March 10, 2020
TEAMS ARE FIGURING OUT HOW TO BEAT THE LEAFS
An Opinion and Analysis: [email protected]
The Leafs are basically a one dimensional offensive dominated team with most core top player skill sets speed, puck handling and scoring and these skills are not combined with enough grit, winning contact puck battles, first to pucks, stop on pucks sometimes, block shots, sequeeze out body checks, and don’t always turn away from the opposition puck carrier. When the offence doesn’t excel and score 3 or 4 goals 5 on 5 and on the PP, now what?
So, other teams and coaches knowing the above do the following to stifle the Leafs offence, and it works:
- When the opposition has no better than an even percentage to win a 50-50 or better puck on the forecheck in the Leafs zone or when the Leafs have the puck deep in their zone with time and space on a line change or other situation, the opposition backs up and jams the neutral zone with a 1 – 4 or modified 2 – 3 making sure the Leafs can’t enter the offensive zone with puck control very often. This forces the Leafs to play dump and chase more than they would like. The Leafs are a decent forechecking team and win lots of pucks against teams like they played in California but have great difficulty getting quality shots after the forechecking puck win.
Why? Because by the time they win the puck 5 opposition players are back defending the house unlike when they enter the offensive zone 3 on 3, 4 on 3, 3 on 2 say with puck possession. And too much cycling after a forechecking puck win looking for the pretty play and not enough shoot and crash the net.
And unlike the Leafs, many opposition teams have better Dzone coverage skills, tough net front play and block more shots.
So, jamming the neutral zone produces dump-ins which in turn present 5 opposition back defending even when the Leafs win the forechecking puck which in turn produces few quality Leafs shots compared with offensive zone entries with puck possession.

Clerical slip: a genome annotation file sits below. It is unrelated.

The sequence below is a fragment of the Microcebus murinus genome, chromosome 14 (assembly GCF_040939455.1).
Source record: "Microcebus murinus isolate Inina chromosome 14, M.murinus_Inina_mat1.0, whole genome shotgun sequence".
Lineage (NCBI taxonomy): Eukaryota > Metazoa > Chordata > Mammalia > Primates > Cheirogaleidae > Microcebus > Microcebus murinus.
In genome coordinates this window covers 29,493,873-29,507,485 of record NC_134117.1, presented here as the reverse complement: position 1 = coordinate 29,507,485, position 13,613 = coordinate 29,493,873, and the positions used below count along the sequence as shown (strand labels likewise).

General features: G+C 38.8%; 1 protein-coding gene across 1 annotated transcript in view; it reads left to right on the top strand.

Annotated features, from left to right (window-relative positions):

- When the opposition creates a 50- 50 or better forechecking opportunity and 2 opposition players have speed entering the Leafs zone with a well placed corner or side boards dump-in, F1 takes the man and ties up the Leaf defenceman under stick dislodging the puck for F2 to pick up. Even if the Leafs forward supports the defenceman in the corner, the Leafs often lose the puck battle. Standing still winning puck battles is not the Leafs strength as a whole, and neither is consistent defensive zone coverages, tough net front play and blocking shots.
As an aside, if Barrie is on the ice put the puck to his side deep as he rarely will use his speed to get to the puck first and even if he does he will lose most puck battles.
On the recent trip to California with Leafs getting one point out of a possible 6 and scoring only 3 goals in 3 games, you could see LA, SJ and Anaheim playing similar to the above, mostly Anaheim, as LA and SJ would default more often to just jamming the neutral zone and foregoing the aggressive forecheck many times.
The Leafs over the 3 games turned the puck over 46 times in their zone after having 100% puck possession even for an instant or an average of about 15 times per game about the same as they have done all year: 26 by defencemen and 20 by forwards in California in 3 games. Both Anaheim’s goals were scored on Dzone cough ups. Should be under 10 Dzone turnovers in total per game.
Matthews and Tavares had 10 of the 20 turnovers by forwards or 50% of all the forwards’ turnovers in the Dzone after 100% puck possession. Barrie, Holl and Rosen had 15 of the 26 turnovers by defencemen after 100 % puck possession in the Dzone, or 57% of all defencemen.
3 GAMES IN CALIFORNIA
Defence/Goalie No. Dzone Turnovers After 100% Puck Possession in 3 Games
Total 26 Dzone Turnovers
Forwards No. Dzone Turnovers
Total 20 Dzone Turnovers
Notice the names that are not there.
Very difficult to fix the above issues to the extent necessary to win the Cup with the current personnel.